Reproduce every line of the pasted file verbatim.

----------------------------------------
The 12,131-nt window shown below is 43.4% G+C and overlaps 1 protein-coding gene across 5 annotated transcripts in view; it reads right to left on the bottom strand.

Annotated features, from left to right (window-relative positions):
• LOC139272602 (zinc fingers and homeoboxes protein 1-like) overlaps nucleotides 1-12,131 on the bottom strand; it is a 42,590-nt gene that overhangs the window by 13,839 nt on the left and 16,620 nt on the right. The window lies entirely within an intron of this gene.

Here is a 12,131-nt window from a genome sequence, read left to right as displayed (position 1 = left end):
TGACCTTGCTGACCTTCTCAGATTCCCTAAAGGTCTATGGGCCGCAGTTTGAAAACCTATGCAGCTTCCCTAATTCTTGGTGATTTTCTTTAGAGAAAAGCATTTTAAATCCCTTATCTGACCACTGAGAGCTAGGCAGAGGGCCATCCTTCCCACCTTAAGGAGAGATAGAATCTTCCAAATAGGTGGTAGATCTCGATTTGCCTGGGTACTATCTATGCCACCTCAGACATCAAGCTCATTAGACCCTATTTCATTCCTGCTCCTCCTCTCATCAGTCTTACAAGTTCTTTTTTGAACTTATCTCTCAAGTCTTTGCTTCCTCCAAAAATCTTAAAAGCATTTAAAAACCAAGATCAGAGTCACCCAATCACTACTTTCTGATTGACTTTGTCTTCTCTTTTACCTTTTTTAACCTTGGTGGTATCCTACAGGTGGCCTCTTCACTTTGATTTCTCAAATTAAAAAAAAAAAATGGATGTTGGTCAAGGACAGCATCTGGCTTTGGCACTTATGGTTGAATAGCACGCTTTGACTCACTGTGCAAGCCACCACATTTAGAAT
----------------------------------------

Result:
The 12,131-nt window shown below is 43.4% G+C and overlaps 1 protein-coding gene across 5 annotated transcripts in view; it reads right to left on the bottom strand.

Annotated features, from left to right (window-relative positions):
• LOC139272602 (zinc fingers and homeoboxes protein 1-like) overlaps nucleotides 1-12,131 on the bottom strand; it is a 42,590-nt gene that overhangs the window by 13,839 nt on the left and 16,620 nt on the right. The window lies entirely within an intron of this gene.

Here is a 12,131-nt window from a genome sequence, read left to right as displayed (position 1 = left end):
TGACCTTGCTGACCTTCTCAGATTCCCTAAAGGTCTATGGGCCGCAGTTTGAAAACCTATGCAGCTTCCCTAATTCTTGGTGATTTTCTTTAGAGAAAAGCATTTTAAATCCCTTATCTGACCACTGAGAGCTAGGCAGAGGGCCATCCTTCCCACCTTAAGGAGAGATAGAATCTTCCAAATAGGTGGTAGATCTCGATTTGCCTGGGTACTATCTATGCCACCTCAGACATCAAGCTCATTAGACCCTATTTCATTCCTGCTCCTCCTCTCATCAGTCTTACAAGTTCTTTTTTGAACTTATCTCTCAAGTCTTTGCTTCCTCCAAAAATCTTAAAAGCATTTAAAAACCAAGATCAGAGTCACCCAATCACTACTTTCTGATTGACTTTGTCTTCTCTTTTACCTTTTTTAACCTTGGTGGTATCCTACAGGTGGCCTCTTCACTTTGATTTCTCAAATTAAAAAAAAAAAATGGATGTTGGTCAAGGACAGCATCTGGCTTTGGCACTTATGGTTGAATAGCACGCTTTGACTCACTGTGCAAGCCACCACATTTAGAAT